The decision to end support for Windows XP by Microsoft will finally be implemented next month on April 8. This will not only leave personal computers without any security but also expose most Automatic Teller Machines (ATMs) to cyber-attacks. With an outdated system, doing something as simple as going to the ATM might become a security threat if banks do not immediately take control of the situation.
Microsoft announced in September of 2007 that they would no longer be providing updates or support to their Windows XP operating system. This would mean that users who still use Windows XP would no longer receive security updates, important fixes to patch holes and would also no longer have access to online technical content update.
It was noted that the effect would not be limited to personal users but would have a much wider impact. Almost six in every 10 ATMs available run on the Windows XP system. For this reason all the ATMs that continue to use the current system would be rendered ineffective but most importantly would become vulnerable to unauthorized access.
Microsoft said that since they had already made their intentions clear as early as 2007; they gave ample time for everyone to shift to the latest versions of their operating system. Microsoft has also been working hard to inform all of their customers of this impending change. Banks now only have less than a month before support for Windows XP permanently ends and their ATMs are left exposed to security threats.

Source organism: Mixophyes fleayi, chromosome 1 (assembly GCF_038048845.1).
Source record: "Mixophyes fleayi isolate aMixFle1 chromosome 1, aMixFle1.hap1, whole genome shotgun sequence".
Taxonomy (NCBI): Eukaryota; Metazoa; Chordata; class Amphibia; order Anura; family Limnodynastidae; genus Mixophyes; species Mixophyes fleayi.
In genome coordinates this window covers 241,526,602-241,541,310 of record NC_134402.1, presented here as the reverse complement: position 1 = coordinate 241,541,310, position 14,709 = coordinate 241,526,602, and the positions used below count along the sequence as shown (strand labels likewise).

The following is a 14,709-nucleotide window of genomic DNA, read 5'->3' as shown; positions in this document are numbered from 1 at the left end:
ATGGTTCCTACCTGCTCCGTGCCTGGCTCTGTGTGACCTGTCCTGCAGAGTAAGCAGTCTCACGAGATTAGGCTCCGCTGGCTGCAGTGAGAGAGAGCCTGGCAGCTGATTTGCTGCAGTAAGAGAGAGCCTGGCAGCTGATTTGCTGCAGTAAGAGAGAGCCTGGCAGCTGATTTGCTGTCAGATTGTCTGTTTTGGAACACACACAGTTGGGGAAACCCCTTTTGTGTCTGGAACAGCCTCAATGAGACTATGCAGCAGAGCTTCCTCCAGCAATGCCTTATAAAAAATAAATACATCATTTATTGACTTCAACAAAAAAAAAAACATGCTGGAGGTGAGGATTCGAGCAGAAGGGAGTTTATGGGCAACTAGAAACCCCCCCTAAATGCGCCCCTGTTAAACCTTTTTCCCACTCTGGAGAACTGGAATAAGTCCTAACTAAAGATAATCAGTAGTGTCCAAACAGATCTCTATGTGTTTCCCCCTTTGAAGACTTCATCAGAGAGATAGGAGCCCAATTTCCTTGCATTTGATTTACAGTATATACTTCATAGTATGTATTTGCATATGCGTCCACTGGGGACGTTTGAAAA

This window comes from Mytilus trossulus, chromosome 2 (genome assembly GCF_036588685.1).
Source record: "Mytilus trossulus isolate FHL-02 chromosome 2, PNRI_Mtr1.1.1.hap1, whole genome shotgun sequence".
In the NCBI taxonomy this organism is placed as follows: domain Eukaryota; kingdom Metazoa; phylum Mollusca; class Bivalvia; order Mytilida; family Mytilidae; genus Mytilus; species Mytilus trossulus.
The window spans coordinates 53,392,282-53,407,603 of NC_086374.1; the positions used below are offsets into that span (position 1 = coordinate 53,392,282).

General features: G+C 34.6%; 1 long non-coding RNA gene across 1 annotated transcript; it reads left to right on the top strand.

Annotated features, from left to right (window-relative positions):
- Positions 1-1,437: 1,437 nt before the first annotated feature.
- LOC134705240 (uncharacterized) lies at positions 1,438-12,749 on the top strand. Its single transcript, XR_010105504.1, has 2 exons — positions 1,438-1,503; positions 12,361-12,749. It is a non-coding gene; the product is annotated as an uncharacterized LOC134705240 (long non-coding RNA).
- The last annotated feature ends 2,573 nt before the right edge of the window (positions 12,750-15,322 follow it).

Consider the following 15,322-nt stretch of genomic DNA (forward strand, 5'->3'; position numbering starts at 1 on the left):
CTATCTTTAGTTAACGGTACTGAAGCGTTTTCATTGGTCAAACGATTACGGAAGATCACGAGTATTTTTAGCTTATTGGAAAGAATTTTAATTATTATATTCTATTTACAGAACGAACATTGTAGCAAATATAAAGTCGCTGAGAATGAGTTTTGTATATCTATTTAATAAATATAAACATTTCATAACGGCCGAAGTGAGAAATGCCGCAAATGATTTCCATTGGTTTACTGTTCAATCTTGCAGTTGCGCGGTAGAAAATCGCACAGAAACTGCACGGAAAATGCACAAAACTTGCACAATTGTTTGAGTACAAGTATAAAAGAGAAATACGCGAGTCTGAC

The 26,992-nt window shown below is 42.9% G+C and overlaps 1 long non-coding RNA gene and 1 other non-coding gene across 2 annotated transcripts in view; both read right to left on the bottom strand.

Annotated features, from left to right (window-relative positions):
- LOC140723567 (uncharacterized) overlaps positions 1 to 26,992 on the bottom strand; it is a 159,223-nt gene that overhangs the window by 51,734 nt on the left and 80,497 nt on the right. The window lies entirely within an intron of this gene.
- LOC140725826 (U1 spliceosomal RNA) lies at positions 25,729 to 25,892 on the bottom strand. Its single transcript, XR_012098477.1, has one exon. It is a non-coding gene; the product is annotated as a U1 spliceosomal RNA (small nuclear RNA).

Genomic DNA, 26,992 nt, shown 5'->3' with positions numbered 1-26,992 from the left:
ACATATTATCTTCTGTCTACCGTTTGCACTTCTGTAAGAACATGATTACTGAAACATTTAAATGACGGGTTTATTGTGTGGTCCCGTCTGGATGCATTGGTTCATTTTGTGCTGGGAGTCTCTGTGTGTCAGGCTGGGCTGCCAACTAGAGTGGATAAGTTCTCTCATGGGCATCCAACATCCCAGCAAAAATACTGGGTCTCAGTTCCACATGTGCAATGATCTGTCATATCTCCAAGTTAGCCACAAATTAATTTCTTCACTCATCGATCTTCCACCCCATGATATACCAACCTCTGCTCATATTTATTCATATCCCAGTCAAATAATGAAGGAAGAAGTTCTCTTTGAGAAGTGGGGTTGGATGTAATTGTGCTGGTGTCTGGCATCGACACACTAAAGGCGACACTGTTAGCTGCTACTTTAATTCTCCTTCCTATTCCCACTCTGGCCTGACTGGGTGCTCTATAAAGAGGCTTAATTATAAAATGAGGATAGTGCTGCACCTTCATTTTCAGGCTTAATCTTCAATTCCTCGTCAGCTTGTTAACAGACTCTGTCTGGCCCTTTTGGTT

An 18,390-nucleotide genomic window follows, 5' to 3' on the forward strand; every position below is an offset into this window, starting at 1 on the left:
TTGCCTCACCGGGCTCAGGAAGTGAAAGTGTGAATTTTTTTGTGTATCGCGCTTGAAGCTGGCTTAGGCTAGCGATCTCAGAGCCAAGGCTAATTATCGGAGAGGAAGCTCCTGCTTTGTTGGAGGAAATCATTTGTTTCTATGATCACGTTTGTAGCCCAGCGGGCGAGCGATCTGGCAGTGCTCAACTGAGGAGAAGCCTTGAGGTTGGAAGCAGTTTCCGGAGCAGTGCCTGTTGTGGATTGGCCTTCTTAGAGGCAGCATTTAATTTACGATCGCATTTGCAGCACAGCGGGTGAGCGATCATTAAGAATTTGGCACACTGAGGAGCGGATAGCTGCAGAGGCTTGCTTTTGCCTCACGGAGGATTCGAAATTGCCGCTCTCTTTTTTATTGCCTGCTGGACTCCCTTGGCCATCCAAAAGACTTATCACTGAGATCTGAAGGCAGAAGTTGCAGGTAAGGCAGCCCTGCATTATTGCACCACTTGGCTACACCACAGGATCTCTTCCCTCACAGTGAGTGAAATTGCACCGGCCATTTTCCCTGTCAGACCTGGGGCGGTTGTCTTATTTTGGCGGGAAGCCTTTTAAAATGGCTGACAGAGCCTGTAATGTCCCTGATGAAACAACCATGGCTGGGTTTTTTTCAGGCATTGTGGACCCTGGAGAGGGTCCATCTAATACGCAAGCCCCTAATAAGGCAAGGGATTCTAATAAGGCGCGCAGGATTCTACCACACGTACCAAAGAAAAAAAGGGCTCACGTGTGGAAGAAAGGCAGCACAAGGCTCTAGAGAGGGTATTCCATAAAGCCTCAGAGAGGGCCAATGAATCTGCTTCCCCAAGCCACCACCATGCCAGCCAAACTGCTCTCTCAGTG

No official statement by Microsoft has been made as to how individual banks would handle the situation. Certain banks however were willing to share their strategies and methods of implementing the new systems. JPMorgan Chase verified that they had entered negotiations for an extension program which would provide custom support from Microsoft. TD Bank stated that they had already begun on their upgrade as soon as news for ending Windows XP support broke out.
Andrew Brent, spokesperson for Citibank, said that customer protection was their number one priority and that they are already in the midst of transitioning from their current system to the newer ones. Bank of America opted to refrain from making any sort of an official statement.
Co-founder of IdentityTheft911 Adam Levin said that if banks do not upgrade their ATMs the biggest danger to customers would be the massive holes in security. These would provide easy access to hackers as they would be able to access data just as it comes in. Levin recommends that all the banks be quick to upgrade their ATMs as soon as possible. He also urged customers to stay vigilant and keep an eye on their account and transaction history. The best practice, according to Levin, is to refrain from using a universal pin for all banks. If a single bank is breached then it becomes possible to access all other banks as well.
Although the support ends on the 8th of April, Enterprise customers still on the current system after the expiration date can use Custom Support. Custom Support is not intended to extend the expiration date of Windows XP but will simply serve as a temporary interface while the company migrates to modern operating systems.
ATM Industry Association said that almost 38 percent of the ATMs in the US that previously ran on Windows XP have been upgraded. There still are, however, a number of banks that have yet to do so. Customers are therefore recommended to pay extra attention and remain cautious while using an ATM. Perhaps with increasing possibility of ATMs being exposed to threats as support for Windows XP ends it is best to be safe rather than sorry.
By Hammad Ali